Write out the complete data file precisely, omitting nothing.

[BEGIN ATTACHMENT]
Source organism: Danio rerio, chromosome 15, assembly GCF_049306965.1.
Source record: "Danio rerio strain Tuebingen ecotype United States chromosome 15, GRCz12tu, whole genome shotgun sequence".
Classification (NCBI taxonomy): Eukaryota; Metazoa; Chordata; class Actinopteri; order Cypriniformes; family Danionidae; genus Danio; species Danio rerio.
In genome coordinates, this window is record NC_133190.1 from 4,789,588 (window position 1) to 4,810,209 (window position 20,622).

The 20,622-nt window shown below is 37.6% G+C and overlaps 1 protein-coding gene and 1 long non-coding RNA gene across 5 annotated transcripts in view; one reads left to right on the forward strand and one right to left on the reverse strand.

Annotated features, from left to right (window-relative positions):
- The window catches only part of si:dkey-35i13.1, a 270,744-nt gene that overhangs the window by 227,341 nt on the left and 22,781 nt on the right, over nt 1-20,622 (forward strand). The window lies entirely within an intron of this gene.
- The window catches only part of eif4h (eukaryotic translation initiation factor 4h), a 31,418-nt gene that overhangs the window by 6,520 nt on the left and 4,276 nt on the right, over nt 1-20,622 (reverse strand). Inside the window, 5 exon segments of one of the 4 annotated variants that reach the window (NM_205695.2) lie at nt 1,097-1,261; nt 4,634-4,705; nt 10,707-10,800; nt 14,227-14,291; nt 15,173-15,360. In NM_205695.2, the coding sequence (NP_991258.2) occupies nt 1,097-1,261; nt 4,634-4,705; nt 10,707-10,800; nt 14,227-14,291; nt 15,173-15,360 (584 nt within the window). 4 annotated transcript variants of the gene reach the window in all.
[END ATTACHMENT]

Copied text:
Source organism: Danio rerio, chromosome 15, assembly GCF_049306965.1.
Source record: "Danio rerio strain Tuebingen ecotype United States chromosome 15, GRCz12tu, whole genome shotgun sequence".
Classification (NCBI taxonomy): Eukaryota; Metazoa; Chordata; class Actinopteri; order Cypriniformes; family Danionidae; genus Danio; species Danio rerio.
In genome coordinates, this window is record NC_133190.1 from 4,789,588 (window position 1) to 4,810,209 (window position 20,622).

The 20,622-nt window shown below is 37.6% G+C and overlaps 1 protein-coding gene and 1 long non-coding RNA gene across 5 annotated transcripts in view; one reads left to right on the forward strand and one right to left on the reverse strand.

Annotated features, from left to right (window-relative positions):
- The window catches only part of si:dkey-35i13.1, a 270,744-nt gene that overhangs the window by 227,341 nt on the left and 22,781 nt on the right, over nt 1-20,622 (forward strand). The window lies entirely within an intron of this gene.
- The window catches only part of eif4h (eukaryotic translation initiation factor 4h), a 31,418-nt gene that overhangs the window by 6,520 nt on the left and 4,276 nt on the right, over nt 1-20,622 (reverse strand). Inside the window, 5 exon segments of one of the 4 annotated variants that reach the window (NM_205695.2) lie at nt 1,097-1,261; nt 4,634-4,705; nt 10,707-10,800; nt 14,227-14,291; nt 15,173-15,360. In NM_205695.2, the coding sequence (NP_991258.2) occupies nt 1,097-1,261; nt 4,634-4,705; nt 10,707-10,800; nt 14,227-14,291; nt 15,173-15,360 (584 nt within the window). 4 annotated transcript variants of the gene reach the window in all.